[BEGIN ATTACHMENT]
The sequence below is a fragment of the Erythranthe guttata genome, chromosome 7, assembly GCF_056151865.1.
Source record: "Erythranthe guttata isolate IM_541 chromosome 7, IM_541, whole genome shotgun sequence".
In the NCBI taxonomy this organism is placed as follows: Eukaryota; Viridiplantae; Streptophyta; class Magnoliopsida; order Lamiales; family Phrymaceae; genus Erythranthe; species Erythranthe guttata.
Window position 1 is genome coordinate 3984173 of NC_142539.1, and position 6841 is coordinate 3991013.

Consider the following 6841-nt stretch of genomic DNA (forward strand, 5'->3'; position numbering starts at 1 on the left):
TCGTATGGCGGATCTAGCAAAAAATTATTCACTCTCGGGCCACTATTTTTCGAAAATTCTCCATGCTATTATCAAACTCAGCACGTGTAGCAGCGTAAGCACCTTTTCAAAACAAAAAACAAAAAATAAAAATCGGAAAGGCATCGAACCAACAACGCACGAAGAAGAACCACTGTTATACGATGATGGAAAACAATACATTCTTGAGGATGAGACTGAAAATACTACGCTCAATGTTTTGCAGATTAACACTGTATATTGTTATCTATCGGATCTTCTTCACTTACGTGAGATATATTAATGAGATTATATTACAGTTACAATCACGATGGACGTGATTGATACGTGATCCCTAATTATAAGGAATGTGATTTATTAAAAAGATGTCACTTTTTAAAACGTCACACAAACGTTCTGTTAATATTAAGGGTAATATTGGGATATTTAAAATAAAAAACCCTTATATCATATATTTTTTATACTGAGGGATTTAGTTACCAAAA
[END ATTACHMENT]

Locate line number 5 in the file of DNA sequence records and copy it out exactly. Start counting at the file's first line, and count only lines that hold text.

Consider the following 6841-nt stretch of genomic DNA (forward strand, 5'->3'; position numbering starts at 1 on the left):